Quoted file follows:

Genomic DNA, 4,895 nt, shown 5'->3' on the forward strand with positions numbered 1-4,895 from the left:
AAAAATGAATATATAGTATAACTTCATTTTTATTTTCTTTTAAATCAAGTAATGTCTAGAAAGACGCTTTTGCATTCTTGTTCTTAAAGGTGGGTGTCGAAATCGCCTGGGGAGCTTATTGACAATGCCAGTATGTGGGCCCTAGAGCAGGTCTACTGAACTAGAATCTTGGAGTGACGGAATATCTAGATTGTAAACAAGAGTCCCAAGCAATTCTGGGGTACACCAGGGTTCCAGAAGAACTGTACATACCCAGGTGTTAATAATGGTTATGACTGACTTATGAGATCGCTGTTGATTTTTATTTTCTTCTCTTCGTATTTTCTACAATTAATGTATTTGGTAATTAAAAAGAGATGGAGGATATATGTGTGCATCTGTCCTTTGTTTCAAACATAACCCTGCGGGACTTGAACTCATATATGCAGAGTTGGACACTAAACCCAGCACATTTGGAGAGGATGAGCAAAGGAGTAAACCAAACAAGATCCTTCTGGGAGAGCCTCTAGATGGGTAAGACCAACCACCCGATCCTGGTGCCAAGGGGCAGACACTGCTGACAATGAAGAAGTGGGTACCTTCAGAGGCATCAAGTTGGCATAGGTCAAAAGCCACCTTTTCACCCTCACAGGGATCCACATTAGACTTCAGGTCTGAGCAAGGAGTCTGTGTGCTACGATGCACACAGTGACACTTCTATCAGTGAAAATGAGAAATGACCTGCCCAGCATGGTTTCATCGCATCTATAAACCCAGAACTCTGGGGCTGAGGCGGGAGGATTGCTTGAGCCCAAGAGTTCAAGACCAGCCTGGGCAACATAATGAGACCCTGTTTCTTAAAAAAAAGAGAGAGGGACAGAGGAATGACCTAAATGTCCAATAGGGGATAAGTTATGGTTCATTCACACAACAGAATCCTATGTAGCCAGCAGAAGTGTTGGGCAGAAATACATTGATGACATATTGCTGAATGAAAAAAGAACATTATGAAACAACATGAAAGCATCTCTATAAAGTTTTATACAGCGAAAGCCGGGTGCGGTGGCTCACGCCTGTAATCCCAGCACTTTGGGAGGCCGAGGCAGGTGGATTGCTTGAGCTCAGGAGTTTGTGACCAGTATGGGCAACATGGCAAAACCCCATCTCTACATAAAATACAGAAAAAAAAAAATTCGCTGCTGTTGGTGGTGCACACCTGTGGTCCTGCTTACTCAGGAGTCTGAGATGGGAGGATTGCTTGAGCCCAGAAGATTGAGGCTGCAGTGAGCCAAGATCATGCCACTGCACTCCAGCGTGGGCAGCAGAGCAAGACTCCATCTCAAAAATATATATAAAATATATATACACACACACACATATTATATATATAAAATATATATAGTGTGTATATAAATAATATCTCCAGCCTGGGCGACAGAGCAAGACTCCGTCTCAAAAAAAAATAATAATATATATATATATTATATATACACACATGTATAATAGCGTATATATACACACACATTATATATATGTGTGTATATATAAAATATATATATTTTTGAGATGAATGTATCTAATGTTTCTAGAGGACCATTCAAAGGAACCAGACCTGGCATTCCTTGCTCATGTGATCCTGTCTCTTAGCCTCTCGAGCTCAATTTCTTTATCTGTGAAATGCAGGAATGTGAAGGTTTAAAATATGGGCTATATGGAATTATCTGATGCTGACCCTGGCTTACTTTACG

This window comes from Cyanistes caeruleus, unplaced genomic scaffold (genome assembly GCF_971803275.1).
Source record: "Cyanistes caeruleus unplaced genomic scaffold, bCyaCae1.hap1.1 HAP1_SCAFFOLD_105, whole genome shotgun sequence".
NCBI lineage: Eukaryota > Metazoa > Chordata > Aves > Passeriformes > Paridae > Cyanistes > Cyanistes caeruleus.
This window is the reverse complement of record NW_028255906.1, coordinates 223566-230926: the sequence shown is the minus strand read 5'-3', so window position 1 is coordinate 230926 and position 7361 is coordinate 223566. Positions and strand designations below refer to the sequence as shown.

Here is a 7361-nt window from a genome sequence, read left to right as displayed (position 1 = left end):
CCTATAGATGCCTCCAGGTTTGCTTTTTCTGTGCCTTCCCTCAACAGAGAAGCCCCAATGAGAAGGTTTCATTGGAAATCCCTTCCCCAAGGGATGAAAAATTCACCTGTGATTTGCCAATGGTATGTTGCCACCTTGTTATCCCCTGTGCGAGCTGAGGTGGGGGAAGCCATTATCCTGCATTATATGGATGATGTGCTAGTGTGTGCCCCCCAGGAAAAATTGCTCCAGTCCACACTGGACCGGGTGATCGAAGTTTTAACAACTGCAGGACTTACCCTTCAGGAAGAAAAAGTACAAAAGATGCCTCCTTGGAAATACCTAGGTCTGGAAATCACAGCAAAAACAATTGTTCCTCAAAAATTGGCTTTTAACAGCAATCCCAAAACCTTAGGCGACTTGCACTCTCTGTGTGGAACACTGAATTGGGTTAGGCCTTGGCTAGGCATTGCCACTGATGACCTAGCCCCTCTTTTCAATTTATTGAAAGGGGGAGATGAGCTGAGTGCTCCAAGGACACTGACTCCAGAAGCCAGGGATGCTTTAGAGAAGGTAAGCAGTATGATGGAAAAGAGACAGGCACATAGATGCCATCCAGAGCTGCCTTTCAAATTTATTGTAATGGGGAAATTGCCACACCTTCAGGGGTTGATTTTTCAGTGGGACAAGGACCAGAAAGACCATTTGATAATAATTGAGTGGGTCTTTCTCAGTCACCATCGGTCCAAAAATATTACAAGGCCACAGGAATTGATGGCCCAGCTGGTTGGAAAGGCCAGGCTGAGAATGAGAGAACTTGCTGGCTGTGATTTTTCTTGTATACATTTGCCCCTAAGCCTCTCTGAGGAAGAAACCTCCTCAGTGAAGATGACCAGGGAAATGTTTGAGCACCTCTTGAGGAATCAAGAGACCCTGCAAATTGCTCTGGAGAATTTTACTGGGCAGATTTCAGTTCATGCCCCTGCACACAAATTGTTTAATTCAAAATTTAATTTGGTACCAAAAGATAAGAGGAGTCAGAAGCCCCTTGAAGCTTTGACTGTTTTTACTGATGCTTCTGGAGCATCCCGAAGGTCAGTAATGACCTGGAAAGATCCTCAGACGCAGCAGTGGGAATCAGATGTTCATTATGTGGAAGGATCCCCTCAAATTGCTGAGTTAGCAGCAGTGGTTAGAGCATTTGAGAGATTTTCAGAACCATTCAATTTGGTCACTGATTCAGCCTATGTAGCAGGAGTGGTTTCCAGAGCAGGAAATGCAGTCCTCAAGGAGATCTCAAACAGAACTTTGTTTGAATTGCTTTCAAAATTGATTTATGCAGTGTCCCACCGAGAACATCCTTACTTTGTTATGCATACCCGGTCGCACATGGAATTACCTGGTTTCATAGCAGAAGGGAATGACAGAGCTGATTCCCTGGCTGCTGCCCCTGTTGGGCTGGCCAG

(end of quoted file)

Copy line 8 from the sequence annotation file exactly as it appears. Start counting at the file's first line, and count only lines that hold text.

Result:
CCTATAGATGCCTCCAGGTTTGCTTTTTCTGTGCCTTCCCTCAACAGAGAAGCCCCAATGAGAAGGTTTCATTGGAAATCCCTTCCCCAAGGGATGAAAAATTCACCTGTGATTTGCCAATGGTATGTTGCCACCTTGTTATCCCCTGTGCGAGCTGAGGTGGGGGAAGCCATTATCCTGCATTATATGGATGATGTGCTAGTGTGTGCCCCCCAGGAAAAATTGCTCCAGTCCACACTGGACCGGGTGATCGAAGTTTTAACAACTGCAGGACTTACCCTTCAGGAAGAAAAAGTACAAAAGATGCCTCCTTGGAAATACCTAGGTCTGGAAATCACAGCAAAAACAATTGTTCCTCAAAAATTGGCTTTTAACAGCAATCCCAAAACCTTAGGCGACTTGCACTCTCTGTGTGGAACACTGAATTGGGTTAGGCCTTGGCTAGGCATTGCCACTGATGACCTAGCCCCTCTTTTCAATTTATTGAAAGGGGGAGATGAGCTGAGTGCTCCAAGGACACTGACTCCAGAAGCCAGGGATGCTTTAGAGAAGGTAAGCAGTATGATGGAAAAGAGACAGGCACATAGATGCCATCCAGAGCTGCCTTTCAAATTTATTGTAATGGGGAAATTGCCACACCTTCAGGGGTTGATTTTTCAGTGGGACAAGGACCAGAAAGACCATTTGATAATAATTGAGTGGGTCTTTCTCAGTCACCATCGGTCCAAAAATATTACAAGGCCACAGGAATTGATGGCCCAGCTGGTTGGAAAGGCCAGGCTGAGAATGAGAGAACTTGCTGGCTGTGATTTTTCTTGTATACATTTGCCCCTAAGCCTCTCTGAGGAAGAAACCTCCTCAGTGAAGATGACCAGGGAAATGTTTGAGCACCTCTTGAGGAATCAAGAGACCCTGCAAATTGCTCTGGAGAATTTTACTGGGCAGATTTCAGTTCATGCCCCTGCACACAAATTGTTTAATTCAAAATTTAATTTGGTACCAAAAGATAAGAGGAGTCAGAAGCCCCTTGAAGCTTTGACTGTTTTTACTGATGCTTCTGGAGCATCCCGAAGGTCAGTAATGACCTGGAAAGATCCTCAGACGCAGCAGTGGGAATCAGATGTTCATTATGTGGAAGGATCCCCTCAAATTGCTGAGTTAGCAGCAGTGGTTAGAGCATTTGAGAGATTTTCAGAACCATTCAATTTGGTCACTGATTCAGCCTATGTAGCAGGAGTGGTTTCCAGAGCAGGAAATGCAGTCCTCAAGGAGATCTCAAACAGAACTTTGTTTGAATTGCTTTCAAAATTGATTTATGCAGTGTCCCACCGAGAACATCCTTACTTTGTTATGCATACCCGGTCGCACATGGAATTACCTGGTTTCATAGCAGAAGGGAATGACAGAGCTGATTCCCTGGCTGCTGCCCCTGTTGGGCTGGCCAG